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Waqf properties never benefited Muslims both under BJP and Congress

IndiaWaqf properties never benefited Muslims both under BJP and Congress

The Waqf properties law has always invoked controversies over the ages, with no real perks for Muslims, what will this new law now bring forth?

The Union Ministry of Urban Development has issued a notice for the takeover of 123 properties, including Delhi’s Jama Masjid, from the Waqf Board.

The Jama Masjid was initially allocated to the Waqf Board during the tenure of the Manmohan Singh government. This development follows a decision made by the ministry in February of this year, wherein they decided to assume control of the 123 properties belonging to the Waqf Board, encompassing mosques, dargahs, and graveyards, based on the recommendations of a two-member committee.

In a letter dated February 8, the Deputy Land and Development Officer informed the board of their decision to relinquish it all responsibilities associated with these 123 Waqf properties, as reported by PTI.

The Land and Development Office (L&DO) within the central ministry stated that the two-member committee, led by retired Justice S. P. Garg and tasked with addressing the issue of denotified Waqf properties, reported that no objections or representations were received from the Delhi Waqf Board.

The L&DO letter stated, “It is evident from the above facts that Delhi Waqf Board does not have any stake in the listed properties, neither have they shown any interest in the properties nor filed any objections or claims. It is, therefore, decided to absolve Delhi Waqf Board from all matters pertaining to ‘123 Waqf Properties’.”

In May, the Delhi High Court ruled that the Union government was allowed to conduct a physical inspection of the 123 properties, for which possession was being claimed by the Delhi Waqf Board.

This decision drew a strong response from Aam Aadmi Party MLA and board chairman Amanatullah Khan, who expressed that it caused widespread anxiety, fear, and resentment among the Muslim community. He reassured that they would not permit anyone to take possession of the Waqf Board’s properties.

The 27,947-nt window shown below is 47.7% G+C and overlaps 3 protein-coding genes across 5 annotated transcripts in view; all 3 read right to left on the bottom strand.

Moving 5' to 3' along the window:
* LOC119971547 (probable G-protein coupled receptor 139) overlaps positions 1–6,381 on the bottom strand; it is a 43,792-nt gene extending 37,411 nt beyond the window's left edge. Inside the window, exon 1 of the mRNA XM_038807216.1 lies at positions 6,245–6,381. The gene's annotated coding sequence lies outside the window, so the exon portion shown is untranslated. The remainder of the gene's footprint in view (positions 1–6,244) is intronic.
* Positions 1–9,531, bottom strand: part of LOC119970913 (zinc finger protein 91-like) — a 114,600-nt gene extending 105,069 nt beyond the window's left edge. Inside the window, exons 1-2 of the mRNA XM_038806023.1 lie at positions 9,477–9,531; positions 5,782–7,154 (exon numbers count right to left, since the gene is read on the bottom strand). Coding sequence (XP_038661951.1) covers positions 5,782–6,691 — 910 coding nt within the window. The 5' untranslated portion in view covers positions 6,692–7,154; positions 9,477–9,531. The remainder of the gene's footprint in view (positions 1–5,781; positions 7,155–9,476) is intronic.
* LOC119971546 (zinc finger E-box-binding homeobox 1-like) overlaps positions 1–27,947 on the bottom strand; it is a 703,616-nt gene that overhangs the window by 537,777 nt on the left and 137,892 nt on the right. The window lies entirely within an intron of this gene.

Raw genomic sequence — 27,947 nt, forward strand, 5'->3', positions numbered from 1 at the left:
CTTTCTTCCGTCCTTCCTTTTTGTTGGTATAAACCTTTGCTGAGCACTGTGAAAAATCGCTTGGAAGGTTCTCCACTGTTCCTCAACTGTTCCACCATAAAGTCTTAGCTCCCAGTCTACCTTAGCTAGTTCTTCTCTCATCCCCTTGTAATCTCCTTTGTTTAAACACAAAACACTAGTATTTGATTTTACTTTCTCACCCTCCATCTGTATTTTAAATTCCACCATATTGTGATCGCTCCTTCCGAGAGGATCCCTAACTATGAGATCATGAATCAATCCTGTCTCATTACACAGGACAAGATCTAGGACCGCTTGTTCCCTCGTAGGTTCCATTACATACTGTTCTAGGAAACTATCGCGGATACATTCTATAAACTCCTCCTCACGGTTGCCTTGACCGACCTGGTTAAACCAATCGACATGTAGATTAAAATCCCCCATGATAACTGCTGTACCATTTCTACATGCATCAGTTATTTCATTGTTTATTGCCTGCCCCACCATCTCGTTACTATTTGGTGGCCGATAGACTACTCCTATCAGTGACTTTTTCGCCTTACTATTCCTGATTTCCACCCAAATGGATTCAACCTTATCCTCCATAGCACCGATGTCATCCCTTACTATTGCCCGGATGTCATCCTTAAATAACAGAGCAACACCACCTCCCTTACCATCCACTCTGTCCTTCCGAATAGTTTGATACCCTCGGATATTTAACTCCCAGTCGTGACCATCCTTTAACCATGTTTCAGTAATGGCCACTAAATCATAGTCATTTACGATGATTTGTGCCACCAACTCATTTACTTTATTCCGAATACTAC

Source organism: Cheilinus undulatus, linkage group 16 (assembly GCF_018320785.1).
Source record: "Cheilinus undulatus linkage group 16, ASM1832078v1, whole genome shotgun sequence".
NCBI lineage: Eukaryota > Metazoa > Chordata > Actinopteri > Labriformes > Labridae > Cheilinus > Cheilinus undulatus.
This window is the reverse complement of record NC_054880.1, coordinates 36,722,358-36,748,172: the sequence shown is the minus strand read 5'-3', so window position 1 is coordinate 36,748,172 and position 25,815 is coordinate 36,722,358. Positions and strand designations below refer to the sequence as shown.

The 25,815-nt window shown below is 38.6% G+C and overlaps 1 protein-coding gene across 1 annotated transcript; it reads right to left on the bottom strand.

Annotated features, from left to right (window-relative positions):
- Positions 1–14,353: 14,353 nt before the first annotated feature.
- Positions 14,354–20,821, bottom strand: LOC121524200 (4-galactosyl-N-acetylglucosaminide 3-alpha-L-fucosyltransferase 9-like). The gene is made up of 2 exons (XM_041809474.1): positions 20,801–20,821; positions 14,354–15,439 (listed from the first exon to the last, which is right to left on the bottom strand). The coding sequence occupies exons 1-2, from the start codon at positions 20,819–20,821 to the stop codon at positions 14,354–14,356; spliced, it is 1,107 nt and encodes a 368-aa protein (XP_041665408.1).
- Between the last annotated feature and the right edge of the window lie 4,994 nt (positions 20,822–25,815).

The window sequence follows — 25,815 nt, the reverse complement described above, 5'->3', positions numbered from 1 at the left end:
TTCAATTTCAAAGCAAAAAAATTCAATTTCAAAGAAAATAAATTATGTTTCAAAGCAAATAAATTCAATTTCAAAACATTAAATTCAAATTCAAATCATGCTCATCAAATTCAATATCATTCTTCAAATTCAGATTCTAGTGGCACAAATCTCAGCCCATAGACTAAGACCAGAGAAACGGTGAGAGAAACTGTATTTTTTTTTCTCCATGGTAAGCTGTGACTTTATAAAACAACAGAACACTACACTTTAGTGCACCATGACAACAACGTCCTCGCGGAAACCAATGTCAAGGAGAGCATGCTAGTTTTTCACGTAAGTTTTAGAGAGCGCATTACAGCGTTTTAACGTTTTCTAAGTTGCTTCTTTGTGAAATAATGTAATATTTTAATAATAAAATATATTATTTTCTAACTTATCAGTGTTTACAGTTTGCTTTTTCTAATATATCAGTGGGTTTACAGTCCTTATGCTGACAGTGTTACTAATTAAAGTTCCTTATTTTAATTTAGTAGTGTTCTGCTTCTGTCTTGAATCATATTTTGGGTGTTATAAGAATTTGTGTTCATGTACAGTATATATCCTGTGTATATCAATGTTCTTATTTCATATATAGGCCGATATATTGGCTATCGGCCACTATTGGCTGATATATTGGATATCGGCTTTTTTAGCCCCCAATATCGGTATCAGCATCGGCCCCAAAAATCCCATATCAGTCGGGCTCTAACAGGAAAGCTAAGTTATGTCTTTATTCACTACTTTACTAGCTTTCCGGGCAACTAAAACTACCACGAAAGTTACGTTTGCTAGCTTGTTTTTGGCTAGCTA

The issue of Waqf properties not adequately benefiting Muslims in India has been a matter of concern for many years, spanning multiple political administrations, including those led by both the Bharatiya Janata Party (BJP) and the Indian National Congress. Several factors contribute to this ongoing challenge:

The Waqf Act was originally enacted by the Indian Parliament in 1954 during the tenure of Prime Minister Jawaharlal Nehru’s Congress party. Subsequently, it underwent significant changes, leading to a new version of the Waqf Act in 1995, which granted expanded powers to Waqf Boards. In 2013, further amendments were made to this Act by the UPA government, which were perceived by some as providing extensive authority to Waqf Boards to claim properties without the possibility of legal challenge.

In March 2014, just before the Lok Sabha Elections, the Congress party transferred 123 prime properties in Delhi to the Delhi Waqf Board using this law. This act raised concerns among some sections of society, and then-Prime Minister Manmohan Singh made a statement suggesting that Muslims should have the first right to the country’s resources.

The Waqf Act has been criticized for various reasons, including its potential misuse and its impact on the ownership of properties owned by Hindus and non-Muslims, such as Buddhists, Christians, Jains, and Sikhs in India.

The Act grants the Waqf Boards significant powers to claim properties in the name of Muslim charity, which has raised questions about its fairness and implications for property rights. These powers have been controversial, and some argue that they may lead to encroachments on properties owned by others.